Cards on the table time: I’ve known Gary Brunton for a long time, since university in fact, but I haven’t seen him since 1988, shortly before he decamped to Paris to further his career as a jazz musician. He’s still there and he still is, and this is his latest album.
Inspired by family, life events and his Uni years in Wales, Trên Dydd is the ‘Day Train’, a brighter vision than the ‘night’ variety more commonly associated with jazz. Since moving to France, Gary has travelled far and wide and played with many luminaries of the jazz world, and these experiences inform the music and performances on Trên Dydd. The album features a quartet set up for most of the tracks, made up of highly experienced players with well over 200 years of playing between them, two pianists sharing the load across the album.
The propulsive nature of the train is immediately in focus on Energy Master Loc as horn and piano lead over the brisk and undulating rhythm section. You can almost hear the sleepers rolling by under the wheels. The change in pace to the melancholy family tribute of Brother Stuart, with Gary’s bowed and then plucked double bass as the centrepiece, is stark yet rewarding and underlines the breadth of touch and tone deployed across the album. The night shift at a smoky club comes into view with François Jeanneau’s mournful sax, Gary’s personality shining through amid the sensitive accompaniment.
The upbeat numbers like Brew Ten, dedicated to Gary’s late father, and Dirty Bebop feature a swinging group of musicians working almost telepathically, and it’s a joy to listen to. For those who might think otherwise, jazz isn’t all wanky solos and a bunch of guys playing different tunes at the same time. All of the playing here is on point, everyone aware of the environment and what the others are doing, and the results speak for themselves. There are many memorable themes and melodies that I’ve been humming along in my head, adding a jaunty spring to my step.
The enigmatic solo bass piece So, what’s happening at Christmas? displays Gary’s formidable mastery of his instrument, with great poise and timing, extended into the duet with saxophone on Magyar Mayhem, the mayhem kicking in as the piece becomes more frenetic in the later stages. Bendigedig, taken from the fabulous Welsh word meaning ‘blessed’ or ‘wonder’, is another lovely solo bass piece, the video beautifully set against a backdrop of Three Cliffs Bay on the Gower peninsular, one of my very favourite places…
Bendigedig leads into a relaxed and homely take on the Welsh national anthem in Land of My Fathers, You Dig. Gary clearly has so much enthusiasm for Wales and its music, and it’s admirable for this kind of content to come from a kid from Burnley. If I were to hear this whilst abroad (in Paris, for example!), it would immediately make my eyes damp with rose-coloured visions of home.
There’s a stalking quality to Burnley or Bethlehem, referencing Gary’s hometown and the importance of family in making these places special. It’s moody and intriguing as saxophone again leads the group through juxtaposing vistas.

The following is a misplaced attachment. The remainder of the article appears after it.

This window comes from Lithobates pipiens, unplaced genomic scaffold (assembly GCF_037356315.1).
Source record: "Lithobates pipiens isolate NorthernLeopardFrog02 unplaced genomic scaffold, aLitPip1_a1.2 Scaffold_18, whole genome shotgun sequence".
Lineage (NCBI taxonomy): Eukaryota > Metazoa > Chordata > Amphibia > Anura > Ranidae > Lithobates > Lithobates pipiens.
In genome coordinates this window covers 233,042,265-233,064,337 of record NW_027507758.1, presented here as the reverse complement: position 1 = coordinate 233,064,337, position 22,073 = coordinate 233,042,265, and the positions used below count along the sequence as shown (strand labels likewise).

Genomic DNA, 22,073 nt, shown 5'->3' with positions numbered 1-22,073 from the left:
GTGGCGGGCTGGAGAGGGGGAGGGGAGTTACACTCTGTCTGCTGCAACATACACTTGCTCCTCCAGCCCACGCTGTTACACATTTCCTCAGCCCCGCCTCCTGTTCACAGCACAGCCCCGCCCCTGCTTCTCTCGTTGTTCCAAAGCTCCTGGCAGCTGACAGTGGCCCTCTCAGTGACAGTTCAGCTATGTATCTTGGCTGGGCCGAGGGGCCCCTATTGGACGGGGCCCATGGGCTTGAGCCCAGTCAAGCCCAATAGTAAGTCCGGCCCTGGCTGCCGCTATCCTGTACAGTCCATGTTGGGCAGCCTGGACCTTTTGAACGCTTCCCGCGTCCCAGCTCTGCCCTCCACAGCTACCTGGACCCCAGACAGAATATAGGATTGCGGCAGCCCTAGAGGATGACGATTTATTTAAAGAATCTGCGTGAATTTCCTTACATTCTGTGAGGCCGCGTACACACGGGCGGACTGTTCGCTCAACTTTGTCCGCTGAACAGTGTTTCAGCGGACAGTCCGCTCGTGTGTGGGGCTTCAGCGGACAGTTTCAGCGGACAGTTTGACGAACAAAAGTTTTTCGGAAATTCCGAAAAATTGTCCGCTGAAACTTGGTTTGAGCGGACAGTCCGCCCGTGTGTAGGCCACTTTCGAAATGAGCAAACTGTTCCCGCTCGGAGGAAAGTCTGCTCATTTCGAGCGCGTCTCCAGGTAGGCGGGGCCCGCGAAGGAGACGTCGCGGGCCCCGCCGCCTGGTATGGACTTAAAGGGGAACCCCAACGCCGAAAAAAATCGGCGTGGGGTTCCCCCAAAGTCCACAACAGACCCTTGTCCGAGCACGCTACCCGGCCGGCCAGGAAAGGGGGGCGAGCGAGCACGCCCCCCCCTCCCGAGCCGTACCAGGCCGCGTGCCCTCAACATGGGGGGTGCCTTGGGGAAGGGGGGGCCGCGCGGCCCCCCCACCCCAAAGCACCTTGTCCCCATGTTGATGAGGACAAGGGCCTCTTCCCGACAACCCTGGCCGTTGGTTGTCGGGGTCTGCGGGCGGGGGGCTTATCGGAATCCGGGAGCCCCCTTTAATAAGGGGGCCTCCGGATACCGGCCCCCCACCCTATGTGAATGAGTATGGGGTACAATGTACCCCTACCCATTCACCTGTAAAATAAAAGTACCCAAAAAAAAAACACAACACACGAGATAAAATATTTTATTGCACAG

Jonquilles brings France and Wales together in the French word for daffodil, Emil Spanyi’s beautifully delicate and spacious piano leading into a stately swaying rhythm, reminiscent of a light breeze through fields of flowers. Up Pendle has a cheekier feel, successfully suggesting a jaunty ascent of the Lancastrian hill, drummer Andrea Michelutti highlighting the tricky bit.
There’s a swinging strut to the enigmatically titled Half a Polo, with Paul Lay’s piano asking the questions, and Good Shalt Prevail is a fitting and uplifting conclusion to what is a fascinating listen.
Trên Dydd is an immediately likeable and warm album that holds the attention throughout and delivers many exciting moments from a set of musicians who gel together beautifully, feeding off each other’s input. The personality of all of those involved shines and it’s the human quality that allows the music to truly fly, taking us on a journey through Gary’s life. The piano and saxophone leads are particularly distinctive and compelling, Jeanneau belying his 88 years!
I’m no expert when it comes to jazz, but I know what I like and this is right up there with my favourites. Gary knows a thing or two about composing and arranging, and also gathering the right people to get the most out of his pieces – and they know exactly what to do. This music is screaming to be heard live, and I hope to have that opportunity when Gary plays live at this year’s Brecon Jazz Festival in August.
01. Energy Master Loc (4:41)
02. Brother Stuart (4:42)
03. Brew Ten (3:31)
04. So, What’s Happening at Christmas? (1:20)
05. Magyar Mayhem (4:55)
06. Burnley or Bethlehem (6:16)
07. Bendigedig (1:26)
08. Land of My Fathers, You Dig (1:51)
09. Dirty Bebop (4:29)
10. Jonquilles (5:02)
11. Up Pendle (4:59)
12. Half a Polo (3:35)
13. Good Shalt Prevail (4:40)
Total Time – 51:27
Gary Brunton – Double Bass
François Jeanneau – Soprano Saxophone
Andrea Michelutti – Drums
Emil Spanyi – Piano (tracks 1,3,6,10,11 & 13)
Paul Lay – Piano (tracks 2,8,9 & 12)
Record Label: Juste Une Trace
Country of Origin: France
Date of Release: 19th May 2023